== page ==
Known right-wing operatives Jacob Wohl, Jack Burkman charged with making robocalls to suppress voter turnout
The two aimed the calls at voters in the Detroit suburbs, officials said.
Two well-known right-wing operatives were charged with felonies in Michigan on Thursday for allegedly orchestrating thousands of robocalls that were "aimed at suppressing the vote" in the upcoming election, Michigan Attorney General Dana Nessel announced.
Jacob Wohl and Jack Burkman allegedly aimed the calls at voters in urban areas, including Detroit, according to the release. The calls were made in late August and went out to nearly 12,000 residents with phone numbers from the 313 area code.
Last month, the Michigan Secretary of State said the calls were "using racially-charged stereotypes and false information to deter voting by mail."
During the investigation, Nessel's office also communicated with attorneys general offices in New York, Pennsylvania, Ohio and Illinois, "all of which reported similar robocalls being made to residents in their states who live in urban areas with significant minority populations," the release said.
In total, Nessel's office said they believe "roughly" 85,000 calls were made across the country.
"Any effort to interfere with, intimidate or intentionally mislead Michigan voters will be met with swift and severe consequences," Nessel said in a statement. "This effort specifically targeted minority voters in an attempt to deter them from voting in the November election."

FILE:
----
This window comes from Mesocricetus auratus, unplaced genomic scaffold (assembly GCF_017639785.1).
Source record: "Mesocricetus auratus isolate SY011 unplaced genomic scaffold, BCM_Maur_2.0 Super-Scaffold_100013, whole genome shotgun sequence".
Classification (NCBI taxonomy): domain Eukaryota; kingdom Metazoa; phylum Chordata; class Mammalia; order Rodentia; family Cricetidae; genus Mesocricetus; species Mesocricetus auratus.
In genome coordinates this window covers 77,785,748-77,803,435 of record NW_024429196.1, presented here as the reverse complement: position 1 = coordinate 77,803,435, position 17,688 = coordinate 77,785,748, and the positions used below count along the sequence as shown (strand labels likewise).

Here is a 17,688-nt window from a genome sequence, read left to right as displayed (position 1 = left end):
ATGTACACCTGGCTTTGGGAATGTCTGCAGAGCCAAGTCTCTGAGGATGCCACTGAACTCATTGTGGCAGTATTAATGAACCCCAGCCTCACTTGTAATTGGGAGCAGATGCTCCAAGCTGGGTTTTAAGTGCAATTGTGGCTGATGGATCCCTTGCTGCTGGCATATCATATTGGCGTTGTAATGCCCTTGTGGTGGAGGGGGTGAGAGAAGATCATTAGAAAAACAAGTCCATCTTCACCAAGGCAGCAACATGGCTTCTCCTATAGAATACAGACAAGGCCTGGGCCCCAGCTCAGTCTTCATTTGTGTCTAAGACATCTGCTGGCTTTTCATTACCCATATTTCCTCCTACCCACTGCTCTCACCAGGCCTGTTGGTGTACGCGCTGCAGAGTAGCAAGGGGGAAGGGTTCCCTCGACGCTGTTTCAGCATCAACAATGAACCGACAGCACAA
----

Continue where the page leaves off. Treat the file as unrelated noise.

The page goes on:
The charges come as President Donald Trump continues to question the integrity of the election, spreading baseless claims about election fraud.
Wohl and Burkman are charged with one count of intimidating voters, one count of conspiracy to commit an election law violation and one count of using a computer to commit the crime
Nessel's office is working to secure the appearance of Wohl and Burkman in Michigan, the release said, adding that "it's too early to say if formal extradition will be necessary." The office is prepared to involve law enforcement if needed.
Burkman did not immediately respond to ABC News' request for comment, and Wohl could not be reached on Thursday.
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